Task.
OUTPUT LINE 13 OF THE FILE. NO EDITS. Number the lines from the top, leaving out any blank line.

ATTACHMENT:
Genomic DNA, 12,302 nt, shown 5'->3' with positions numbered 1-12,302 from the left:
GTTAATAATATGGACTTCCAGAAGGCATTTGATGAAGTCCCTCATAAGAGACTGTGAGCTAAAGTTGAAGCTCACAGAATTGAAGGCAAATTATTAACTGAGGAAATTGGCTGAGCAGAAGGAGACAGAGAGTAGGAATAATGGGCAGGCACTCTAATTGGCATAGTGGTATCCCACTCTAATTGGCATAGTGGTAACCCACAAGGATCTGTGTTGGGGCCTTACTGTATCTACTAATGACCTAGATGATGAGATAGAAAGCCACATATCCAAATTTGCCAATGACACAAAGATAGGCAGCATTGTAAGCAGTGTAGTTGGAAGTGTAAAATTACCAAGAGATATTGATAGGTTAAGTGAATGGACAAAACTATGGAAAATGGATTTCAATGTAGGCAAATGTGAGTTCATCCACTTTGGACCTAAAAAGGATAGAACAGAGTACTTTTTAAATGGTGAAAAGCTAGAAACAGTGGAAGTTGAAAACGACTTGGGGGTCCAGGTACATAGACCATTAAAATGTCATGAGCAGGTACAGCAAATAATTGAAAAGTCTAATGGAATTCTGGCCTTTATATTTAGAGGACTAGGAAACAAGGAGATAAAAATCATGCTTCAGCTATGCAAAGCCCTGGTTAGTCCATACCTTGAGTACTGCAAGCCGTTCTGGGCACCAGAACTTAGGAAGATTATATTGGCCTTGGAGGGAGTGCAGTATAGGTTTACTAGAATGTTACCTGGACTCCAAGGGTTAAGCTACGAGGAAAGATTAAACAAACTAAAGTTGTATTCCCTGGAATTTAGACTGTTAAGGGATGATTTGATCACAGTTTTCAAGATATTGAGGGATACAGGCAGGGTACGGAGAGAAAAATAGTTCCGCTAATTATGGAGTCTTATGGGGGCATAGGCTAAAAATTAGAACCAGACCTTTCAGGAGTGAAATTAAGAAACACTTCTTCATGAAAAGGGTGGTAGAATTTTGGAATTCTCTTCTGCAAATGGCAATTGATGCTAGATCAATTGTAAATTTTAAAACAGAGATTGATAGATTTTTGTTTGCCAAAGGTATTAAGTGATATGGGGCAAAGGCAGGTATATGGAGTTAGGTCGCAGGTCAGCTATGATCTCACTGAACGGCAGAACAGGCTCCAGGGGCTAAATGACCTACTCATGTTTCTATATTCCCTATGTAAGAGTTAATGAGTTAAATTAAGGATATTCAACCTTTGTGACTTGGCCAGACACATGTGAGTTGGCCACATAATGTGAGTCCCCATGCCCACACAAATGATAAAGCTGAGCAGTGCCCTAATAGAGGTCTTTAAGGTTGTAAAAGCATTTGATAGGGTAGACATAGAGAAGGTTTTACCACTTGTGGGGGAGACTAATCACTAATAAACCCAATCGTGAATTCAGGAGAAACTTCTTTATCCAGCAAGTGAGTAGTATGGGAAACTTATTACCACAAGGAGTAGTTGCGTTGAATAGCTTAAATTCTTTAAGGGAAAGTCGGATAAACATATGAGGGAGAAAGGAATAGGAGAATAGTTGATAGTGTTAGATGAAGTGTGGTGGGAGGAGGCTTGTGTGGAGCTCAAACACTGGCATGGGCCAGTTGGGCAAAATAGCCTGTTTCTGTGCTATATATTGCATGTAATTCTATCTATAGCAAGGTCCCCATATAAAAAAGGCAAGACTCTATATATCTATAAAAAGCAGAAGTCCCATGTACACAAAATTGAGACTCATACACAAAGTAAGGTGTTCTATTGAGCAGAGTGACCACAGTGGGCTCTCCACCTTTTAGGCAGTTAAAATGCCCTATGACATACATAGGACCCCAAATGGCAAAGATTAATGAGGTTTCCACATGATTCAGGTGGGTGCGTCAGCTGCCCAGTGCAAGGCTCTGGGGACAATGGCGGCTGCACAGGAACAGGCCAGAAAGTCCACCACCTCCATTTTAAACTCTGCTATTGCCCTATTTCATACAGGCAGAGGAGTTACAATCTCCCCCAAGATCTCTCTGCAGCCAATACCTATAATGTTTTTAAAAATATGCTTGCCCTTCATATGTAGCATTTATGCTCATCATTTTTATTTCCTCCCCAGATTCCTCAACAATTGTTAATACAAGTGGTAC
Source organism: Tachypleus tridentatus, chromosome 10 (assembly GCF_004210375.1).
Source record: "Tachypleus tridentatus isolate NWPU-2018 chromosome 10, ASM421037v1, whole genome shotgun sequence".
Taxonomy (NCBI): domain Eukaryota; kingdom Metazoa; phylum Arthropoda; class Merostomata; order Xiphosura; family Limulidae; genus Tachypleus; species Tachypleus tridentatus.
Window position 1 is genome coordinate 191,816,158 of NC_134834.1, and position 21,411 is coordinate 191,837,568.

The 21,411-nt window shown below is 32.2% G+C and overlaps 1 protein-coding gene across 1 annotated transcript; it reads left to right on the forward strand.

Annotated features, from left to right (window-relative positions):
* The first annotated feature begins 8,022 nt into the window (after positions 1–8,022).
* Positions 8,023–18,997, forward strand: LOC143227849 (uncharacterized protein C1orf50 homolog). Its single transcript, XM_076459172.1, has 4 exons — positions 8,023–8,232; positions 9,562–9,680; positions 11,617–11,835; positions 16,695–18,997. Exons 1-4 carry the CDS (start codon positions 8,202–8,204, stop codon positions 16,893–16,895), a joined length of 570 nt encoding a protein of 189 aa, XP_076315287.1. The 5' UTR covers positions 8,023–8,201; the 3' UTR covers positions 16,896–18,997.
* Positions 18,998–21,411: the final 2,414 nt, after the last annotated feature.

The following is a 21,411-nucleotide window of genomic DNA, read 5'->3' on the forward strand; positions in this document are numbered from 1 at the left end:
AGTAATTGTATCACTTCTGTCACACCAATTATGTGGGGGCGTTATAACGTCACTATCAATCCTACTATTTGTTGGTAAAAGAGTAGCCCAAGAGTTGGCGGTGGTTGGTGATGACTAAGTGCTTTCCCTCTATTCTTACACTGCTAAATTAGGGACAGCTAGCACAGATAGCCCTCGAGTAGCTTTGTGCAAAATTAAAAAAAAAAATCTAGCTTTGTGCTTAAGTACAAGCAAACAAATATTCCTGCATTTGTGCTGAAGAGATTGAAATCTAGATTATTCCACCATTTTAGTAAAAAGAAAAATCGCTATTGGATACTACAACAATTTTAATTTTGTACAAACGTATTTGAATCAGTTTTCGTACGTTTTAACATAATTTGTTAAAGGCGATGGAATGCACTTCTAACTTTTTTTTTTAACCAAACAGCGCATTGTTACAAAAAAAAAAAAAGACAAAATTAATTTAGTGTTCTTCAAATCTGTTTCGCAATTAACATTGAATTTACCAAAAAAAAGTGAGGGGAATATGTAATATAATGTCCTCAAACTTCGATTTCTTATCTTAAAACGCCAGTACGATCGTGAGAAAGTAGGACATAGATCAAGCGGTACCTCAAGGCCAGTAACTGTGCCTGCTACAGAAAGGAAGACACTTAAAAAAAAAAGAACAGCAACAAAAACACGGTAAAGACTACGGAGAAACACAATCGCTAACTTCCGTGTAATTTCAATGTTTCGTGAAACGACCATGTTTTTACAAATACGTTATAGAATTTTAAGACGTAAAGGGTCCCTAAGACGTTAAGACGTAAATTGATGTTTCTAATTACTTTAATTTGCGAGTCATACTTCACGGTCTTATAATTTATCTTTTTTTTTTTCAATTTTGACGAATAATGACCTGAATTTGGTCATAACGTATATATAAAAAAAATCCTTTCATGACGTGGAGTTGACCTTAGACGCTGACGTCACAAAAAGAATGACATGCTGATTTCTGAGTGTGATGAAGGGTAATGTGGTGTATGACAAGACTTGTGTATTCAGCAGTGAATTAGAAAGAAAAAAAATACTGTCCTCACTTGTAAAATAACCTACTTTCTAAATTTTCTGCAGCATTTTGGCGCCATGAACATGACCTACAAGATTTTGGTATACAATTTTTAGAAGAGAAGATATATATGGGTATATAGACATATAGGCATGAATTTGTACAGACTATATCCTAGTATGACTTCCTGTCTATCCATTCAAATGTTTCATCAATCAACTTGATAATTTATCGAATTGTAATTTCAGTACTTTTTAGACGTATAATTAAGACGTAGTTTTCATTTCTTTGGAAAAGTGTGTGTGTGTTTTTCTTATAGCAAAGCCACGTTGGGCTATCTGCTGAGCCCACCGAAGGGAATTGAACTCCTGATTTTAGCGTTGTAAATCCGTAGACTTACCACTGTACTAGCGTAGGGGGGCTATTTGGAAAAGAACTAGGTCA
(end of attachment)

AGTAATTGTATCACTTCTGTCACACCAATTATGTGGGGGCGTTATAACGTCACTATCAATCCTACTATTTGTTGGTAAAAGAGTAGCCCAAGAGTTGGCGGTGGTTGGTGATGACTAAGTGCTTTCCCTCTATTCTTACACTGCTAAATTAGGGACAGCTAGCACAGATAGCCCTCGAGTAGCTTTGTGCAAAATTAAAAAAAAAAATCTAGCTTTGTGCTTAAGTACAAGCAAACAAATATTCCTGCATTTGTGCTGAAGAGATTGAAATCTAGATTATTCCACCATTTTAGTAAAAAGAAAAATCGCTATTGGATACTACAACAATTTTAATTTTGTACAAACGTATTTGAATCAGTTTTCGTACGTTTTAACATAATTTGTTAAAGGCGATGGAATGCACTTCTAACTTTTTTTTTTAACCAAACAGCGCATTGTTACAAAAAAAAAAAAAGACAAAATTAATTTAGTGTTCTTCAAATCTGTTTCGCAATTAACATTGAATTTACCAAAAAAAAGTGAGGGGAATATGTAATATAATGTCCTCAAACTTCGATTTCTTATCTTAAAACGCCAGTACGATCGTGAGAAAGTAGGACATAGATCAAGCGGTACCTCAAGGCCAGTAACTGTGCCTGCTACAGAAAGGAAGACACTTAAAAAAAAAAGAACAGCAACAAAAACACGGTAAAGACTACGGAGAAACACAATCGCTAACTTCCGTGTAATTTCAATGTTTCGTGAAACGACCATGTTTTTACAAATACGTTATAGAATTTTAAGACGTAAAGGGTCCCTAAGACGTTAAGACGTAAATTGATGTTTCTAATTACTTTAATTTGCGAGTCATACTTCACGGTCTTATAATTTATCTTTTTTTTTTTCAATTTTGACGAATAATGACCTGAATTTGGTCATAACGTATATATAAAAAAAATCCTTTCATGACGTGGAGTTGACCTTAGACGCTGACGTCACAAAAAGAATGACATGCTGATTTCTGAGTGTGATGAAGGGTAATGTGGTGTATGACAAGACTTGTGTATTCAGCAGTGAATTAGAAAGAAAAAAAATACTGTCCTCACTTGTAAAATAACCTACTTTCTAAATTTTCTGCAGCATTTTGGCGCCATGAACATGACCTACAAGATTTTGGTATACAATTTTTAGAAGAGAAGATATATATGGGTATATAGACATATAGGCATGAATTTGTACAGACTATATCCTAGTATGACTTCCTGTCTATCCATTCAAATGTTTCATCAATCAACTTGATAATTTATCGAATTGTAATTTCAGTACTTTTTAGACGTATAATTAAGACGTAGTTTTCATTTCTTTGGAAAAGTGTGTGTGTGTTTTTCTTATAGCAAAGCCACGTTGGGCTATCTGCTGAGCCCACCGAAGGGAATTGAACTCCTGATTTTAGCGTTGTAAATCCGTAGACTTACCACTGTACTAGCGTAGGGGGGCTATTTGGAAAAGAACTAGGTCA